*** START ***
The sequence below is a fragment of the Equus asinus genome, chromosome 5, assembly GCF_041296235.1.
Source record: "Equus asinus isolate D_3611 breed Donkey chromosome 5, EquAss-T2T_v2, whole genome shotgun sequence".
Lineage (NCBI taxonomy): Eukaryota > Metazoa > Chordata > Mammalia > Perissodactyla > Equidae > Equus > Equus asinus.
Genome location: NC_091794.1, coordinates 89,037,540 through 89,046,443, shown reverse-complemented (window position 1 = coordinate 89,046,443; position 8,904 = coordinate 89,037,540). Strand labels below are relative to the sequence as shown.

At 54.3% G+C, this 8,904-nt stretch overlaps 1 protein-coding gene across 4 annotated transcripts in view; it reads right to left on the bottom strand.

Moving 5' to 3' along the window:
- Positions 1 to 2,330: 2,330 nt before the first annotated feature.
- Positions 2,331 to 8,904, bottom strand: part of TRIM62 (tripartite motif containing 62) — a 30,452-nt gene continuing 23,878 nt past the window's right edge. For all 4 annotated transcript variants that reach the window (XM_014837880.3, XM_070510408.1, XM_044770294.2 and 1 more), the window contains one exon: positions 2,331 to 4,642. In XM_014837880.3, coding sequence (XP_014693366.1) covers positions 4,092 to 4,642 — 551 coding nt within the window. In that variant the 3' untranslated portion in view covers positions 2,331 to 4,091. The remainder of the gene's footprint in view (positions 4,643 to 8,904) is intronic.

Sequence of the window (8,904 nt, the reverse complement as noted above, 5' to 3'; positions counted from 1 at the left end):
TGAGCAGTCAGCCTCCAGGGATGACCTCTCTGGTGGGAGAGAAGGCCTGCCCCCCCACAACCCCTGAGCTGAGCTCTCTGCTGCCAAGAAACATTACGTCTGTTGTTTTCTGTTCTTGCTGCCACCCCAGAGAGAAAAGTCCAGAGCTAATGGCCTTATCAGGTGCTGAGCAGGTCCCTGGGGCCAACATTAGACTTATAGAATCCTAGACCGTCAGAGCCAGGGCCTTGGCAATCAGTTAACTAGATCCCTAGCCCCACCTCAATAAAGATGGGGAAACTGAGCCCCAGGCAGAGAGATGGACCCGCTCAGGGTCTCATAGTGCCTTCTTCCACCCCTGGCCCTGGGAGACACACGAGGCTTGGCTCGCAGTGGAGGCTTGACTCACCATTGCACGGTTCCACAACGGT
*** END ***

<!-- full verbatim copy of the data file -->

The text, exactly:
The sequence below is a fragment of the Equus asinus genome, chromosome 5, assembly GCF_041296235.1.
Source record: "Equus asinus isolate D_3611 breed Donkey chromosome 5, EquAss-T2T_v2, whole genome shotgun sequence".
Lineage (NCBI taxonomy): Eukaryota > Metazoa > Chordata > Mammalia > Perissodactyla > Equidae > Equus > Equus asinus.
Genome location: NC_091794.1, coordinates 89,037,540 through 89,046,443, shown reverse-complemented (window position 1 = coordinate 89,046,443; position 8,904 = coordinate 89,037,540). Strand labels below are relative to the sequence as shown.

At 54.3% G+C, this 8,904-nt stretch overlaps 1 protein-coding gene across 4 annotated transcripts in view; it reads right to left on the bottom strand.

Moving 5' to 3' along the window:
- Positions 1 to 2,330: 2,330 nt before the first annotated feature.
- Positions 2,331 to 8,904, bottom strand: part of TRIM62 (tripartite motif containing 62) — a 30,452-nt gene continuing 23,878 nt past the window's right edge. For all 4 annotated transcript variants that reach the window (XM_014837880.3, XM_070510408.1, XM_044770294.2 and 1 more), the window contains one exon: positions 2,331 to 4,642. In XM_014837880.3, coding sequence (XP_014693366.1) covers positions 4,092 to 4,642 — 551 coding nt within the window. In that variant the 3' untranslated portion in view covers positions 2,331 to 4,091. The remainder of the gene's footprint in view (positions 4,643 to 8,904) is intronic.

Sequence of the window (8,904 nt, the reverse complement as noted above, 5' to 3'; positions counted from 1 at the left end):
TGAGCAGTCAGCCTCCAGGGATGACCTCTCTGGTGGGAGAGAAGGCCTGCCCCCCCACAACCCCTGAGCTGAGCTCTCTGCTGCCAAGAAACATTACGTCTGTTGTTTTCTGTTCTTGCTGCCACCCCAGAGAGAAAAGTCCAGAGCTAATGGCCTTATCAGGTGCTGAGCAGGTCCCTGGGGCCAACATTAGACTTATAGAATCCTAGACCGTCAGAGCCAGGGCCTTGGCAATCAGTTAACTAGATCCCTAGCCCCACCTCAATAAAGATGGGGAAACTGAGCCCCAGGCAGAGAGATGGACCCGCTCAGGGTCTCATAGTGCCTTCTTCCACCCCTGGCCCTGGGAGACACACGAGGCTTGGCTCGCAGTGGAGGCTTGACTCACCATTGCACGGTTCCACAACGGT